When you get a divorce in Stockton, you and your spouse will have to divide your property – and property includes both assets and debts.
California is a community property state, so usually, the division of credit card debt is pretty clear-cut. Here’s what you need to know.
What is Community Property?
The term community property refers to assets or income that belong to both parties in a marriage. Even if only one spouse earned or brought in the asset, the other party is entitled to a fair share of it.
The same is true with debts, in many cases.
If the debt was incurred during the marriage, by either or both parties, it’s community.
There are some exceptions that fall under separate property, though. Separate property is property that belongs to only one party. Usually, that means one party brought it with them into the marriage.
How is Credit Card Debt Split in Divorce in California?
When you have community credit card debt, you and your spouse will have to figure out how to divide it equitably and fairly. You don’t have to split it down the middle. You just have to make sure that it’s fair.
Examples of Splitting Credit Card Debt in Divorce
Let’s say you and your spouse have combined credit card debt of $10,000. You have two savings accounts between you – one is worth $30,000 and the other is worth $20,000. It would be fair to give the $20,000 account to one spouse while the other spouse gets the $30,000 account and the $10,000 debt responsibility.
In another scenario, you have combined credit card debt of $7,500. You have a joint savings account that’s worth $17,500. It would be fair to pay off the debt of $7,500 from that account and split the remaining $10,000 – or to give one party $5,000 and the other party $12,500 plus the debt responsibility.
You can also negotiate other ways to make it fair. For example, if one of you receives a vehicle that’s paid off, a certain piece of art or anything else of value, you may choose for that person to be responsible for a larger portion of the debt.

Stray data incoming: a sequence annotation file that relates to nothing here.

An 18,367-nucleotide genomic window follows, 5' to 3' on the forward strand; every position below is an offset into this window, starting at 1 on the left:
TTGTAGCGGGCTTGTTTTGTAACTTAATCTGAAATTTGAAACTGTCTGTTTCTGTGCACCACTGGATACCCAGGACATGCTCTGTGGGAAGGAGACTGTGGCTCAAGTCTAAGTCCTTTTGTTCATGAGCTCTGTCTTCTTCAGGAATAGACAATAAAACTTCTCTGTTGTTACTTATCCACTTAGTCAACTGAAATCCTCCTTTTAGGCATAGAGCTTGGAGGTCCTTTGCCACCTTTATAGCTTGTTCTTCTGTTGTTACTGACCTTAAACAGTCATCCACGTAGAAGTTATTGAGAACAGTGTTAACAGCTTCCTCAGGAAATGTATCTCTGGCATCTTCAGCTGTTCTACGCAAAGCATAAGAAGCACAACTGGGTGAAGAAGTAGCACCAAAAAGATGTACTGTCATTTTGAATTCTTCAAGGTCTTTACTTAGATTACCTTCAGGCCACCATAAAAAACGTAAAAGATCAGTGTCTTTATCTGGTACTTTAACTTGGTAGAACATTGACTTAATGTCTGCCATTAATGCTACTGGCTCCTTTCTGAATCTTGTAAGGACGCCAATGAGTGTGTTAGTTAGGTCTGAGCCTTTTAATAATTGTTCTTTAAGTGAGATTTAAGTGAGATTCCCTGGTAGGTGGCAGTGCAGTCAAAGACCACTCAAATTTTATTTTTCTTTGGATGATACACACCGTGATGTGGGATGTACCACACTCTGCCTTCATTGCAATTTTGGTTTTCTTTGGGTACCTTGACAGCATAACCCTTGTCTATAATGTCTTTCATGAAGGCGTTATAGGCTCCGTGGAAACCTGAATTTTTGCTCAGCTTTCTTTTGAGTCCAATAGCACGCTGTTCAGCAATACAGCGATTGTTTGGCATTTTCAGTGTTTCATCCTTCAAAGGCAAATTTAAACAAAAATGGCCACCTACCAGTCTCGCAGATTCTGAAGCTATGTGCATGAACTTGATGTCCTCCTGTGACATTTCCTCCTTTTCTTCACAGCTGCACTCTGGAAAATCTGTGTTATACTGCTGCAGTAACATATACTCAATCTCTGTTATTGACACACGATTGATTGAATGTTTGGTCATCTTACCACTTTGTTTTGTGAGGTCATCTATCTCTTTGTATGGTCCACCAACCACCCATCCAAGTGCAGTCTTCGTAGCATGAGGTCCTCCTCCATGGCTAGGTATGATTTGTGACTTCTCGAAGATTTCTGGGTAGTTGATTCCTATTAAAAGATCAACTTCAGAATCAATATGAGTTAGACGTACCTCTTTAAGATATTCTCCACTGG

What About Your Creditors?
Your creditors are just along for the ride in a situation like this. You need to remember that if your name is on a credit card and your spouse ends up being responsible for paying it, your name is still the one attached to it – and it’s your credit score that will take a hit if your spouse fails to pay. You will still be liable for the debt.
For this reason, it’s often best to sell property before the divorce is final and use the proceeds to pay off the debt. Another option: You can use balance transfers or refinancing to shift the debt responsibility into your spouse’s name.
The bottom line, though, is that every situation is different. You and your spouse might be able to reach a fair agreement that doesn’t match anything you see here, or you might choose to see a mediator to hammer out your differences and find fair resolutions.
Related: What is divorce mediation?
Do You Need to Talk to a Stockton Divorce Lawyer About Credit Card Debt and Divorce?
If you’re divorcing your spouse, we can help you find solutions that work out best for everyone involved.
Call us at 209-546-6870 to schedule a consultation with a caring, compassionate and knowledgeable divorce attorney in Stockton right now. We’ll answer your questions about child custody and child support, property division and more.